Friday, March 28, 2003
Hood River law enforcement officers practiced crowd control skills this week in hopes of keeping the peace today between an anti-war parade and a “support your troops” rally.
The two public gatherings over the war in Iraq are slated to take place today in downtown Hood River. At noon the American Legion has organized an “informal” showing of support for the military at Overlook Memorial Park. That same Second and State Street intersection will also be the starting point for a peace parade from 1-3 p.m. that has been arranged by the Columbia River Fellowship for Peace.
A spokesman for the Fellowship for Peace group said Friday that the parade may be postponed until 3 p.m. to avoid confrontation. Mark Nykanen said organizers would meet with police at noon Friday to discuss scheduling (the meeting was after presstime; for updates, go to: www.hoodriver news.com.)
Nykanen said, “When we heard that the American Legion had scheduled their rally as close as they had to ours, we decided that for the benefit of all concerned we would see about pushing our parade back to 3 p.m. so that everybody who wants to express an opinion both for and against this war could do so without any concern about confrontation.” He said the parade was intended to remain peaceful and will be largely comprised of “families with kids in strollers.”
Law enforcement trained Wednesday to prepare for potential problems at protests or civil disobedience events that happen in Hood River County.
City Police Capt. Kevin Lynch trained about 25 city, county and state officers in the use of riot gear — including batons, tear gas and bean bag ammunition. Although he said the law enforcement community will be at a high state of readiness for any problems, he is hopeful the use of force would be necessary.
“You have the right to protest, we understand and agree with it, but you don’t have the right to violate the rights of other people or damage property,” said Lynch.
He said acts of civil disobedience by a few individuals are ultimately paid by all taxpayers since police are forced to assume overtime costs and take time away from their regular duties to transport lawbreakers to jail.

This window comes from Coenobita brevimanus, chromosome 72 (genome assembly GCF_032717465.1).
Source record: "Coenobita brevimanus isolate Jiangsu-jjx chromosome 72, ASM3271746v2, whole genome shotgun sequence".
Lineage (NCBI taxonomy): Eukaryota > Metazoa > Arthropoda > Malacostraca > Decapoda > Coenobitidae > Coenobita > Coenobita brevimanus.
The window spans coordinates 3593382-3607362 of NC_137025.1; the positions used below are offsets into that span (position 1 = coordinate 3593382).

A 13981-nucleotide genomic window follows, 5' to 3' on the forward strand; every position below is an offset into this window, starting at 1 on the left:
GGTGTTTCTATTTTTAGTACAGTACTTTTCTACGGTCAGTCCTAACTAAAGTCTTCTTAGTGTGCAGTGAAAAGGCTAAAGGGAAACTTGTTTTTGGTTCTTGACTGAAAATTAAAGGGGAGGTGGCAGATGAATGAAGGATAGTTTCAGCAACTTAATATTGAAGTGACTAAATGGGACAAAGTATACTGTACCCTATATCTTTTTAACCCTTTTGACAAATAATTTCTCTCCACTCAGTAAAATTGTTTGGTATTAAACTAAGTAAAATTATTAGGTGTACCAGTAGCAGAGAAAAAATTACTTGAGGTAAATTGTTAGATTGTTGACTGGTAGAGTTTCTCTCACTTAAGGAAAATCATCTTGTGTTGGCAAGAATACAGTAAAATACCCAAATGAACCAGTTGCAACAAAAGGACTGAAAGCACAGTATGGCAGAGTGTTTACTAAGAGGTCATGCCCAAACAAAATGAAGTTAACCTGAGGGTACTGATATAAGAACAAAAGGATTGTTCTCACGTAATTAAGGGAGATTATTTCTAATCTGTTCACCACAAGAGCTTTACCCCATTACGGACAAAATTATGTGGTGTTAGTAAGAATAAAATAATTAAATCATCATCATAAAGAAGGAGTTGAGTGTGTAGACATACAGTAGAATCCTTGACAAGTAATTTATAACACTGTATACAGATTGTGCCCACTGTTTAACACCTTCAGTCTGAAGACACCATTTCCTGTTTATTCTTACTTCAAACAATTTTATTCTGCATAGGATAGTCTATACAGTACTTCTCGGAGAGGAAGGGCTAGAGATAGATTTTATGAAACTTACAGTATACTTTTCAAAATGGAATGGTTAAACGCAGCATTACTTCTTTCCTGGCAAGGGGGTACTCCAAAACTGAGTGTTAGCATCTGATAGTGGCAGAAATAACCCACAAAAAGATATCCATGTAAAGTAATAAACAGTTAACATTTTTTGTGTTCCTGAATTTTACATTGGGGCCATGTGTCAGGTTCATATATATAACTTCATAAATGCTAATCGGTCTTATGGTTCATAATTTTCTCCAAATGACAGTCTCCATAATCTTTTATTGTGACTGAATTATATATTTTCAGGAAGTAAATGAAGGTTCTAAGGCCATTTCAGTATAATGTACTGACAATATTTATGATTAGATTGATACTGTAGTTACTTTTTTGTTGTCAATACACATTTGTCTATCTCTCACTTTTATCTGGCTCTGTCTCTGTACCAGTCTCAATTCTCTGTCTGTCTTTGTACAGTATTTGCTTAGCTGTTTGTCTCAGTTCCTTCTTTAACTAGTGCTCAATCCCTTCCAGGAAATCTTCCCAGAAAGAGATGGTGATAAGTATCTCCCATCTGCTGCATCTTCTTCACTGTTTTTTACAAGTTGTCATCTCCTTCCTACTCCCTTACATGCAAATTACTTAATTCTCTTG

In addition, he said business owners may also be adversely affected when streets blocked by protesters keep patrons away.
“The purpose behind this Civil Disobedience and Crowd Control training is to keep people from disrupting the normal day-to-day activities of citizens,” Lynch said.
At the March 26 exercise, Lynch briefed the participating officers on a “game plan” for handling problems with an unpredictable crowd. He warned them repeatedly to be “seriously professional” at all times, even under intense harassment.
He said credible rumors had surfaced that instigators from Portland might be attending today’s protest to take aggressive action that creates conflict (Nykanen said to his knowledge no Portland protesters are expected).
To prevent any physical altercations, Lynch said barricades will be erected between the two groups to create a “no man’s land.”
“They can yell and scream at each other as long as it doesn’t get violent,” he told the trainees.
And Lynch is no stranger to the precarious role of keeping a hostile crowd under control.
He was selected to oversee the Hood River exercise because of his one-year tour of duty as a peacekeeper between the warring Kosovars and Albanians.
From July of 1999 to July of 2000, Lynch joined other volunteer police officers and was regularly helicoptered into conflict areas with a multinational unit of soldiers. The 20-year law enforcement veteran said it was not unusual to be faced with a riot that involved 400-600 angry demonstrators.
He does not envision that, even if held simultaneously, Saturday’s events would have anywhere near that kind of threat, but joins the resolve of the entire law enforcement community that participants in the dual gathering will adhere to both the letter and intent of the Constitutional right to free speech and assembly.
“Usually a police presence is enough to deter people from breaking the law but if someone gets out of control, we’ll be there to take them into custody,” said Lynch.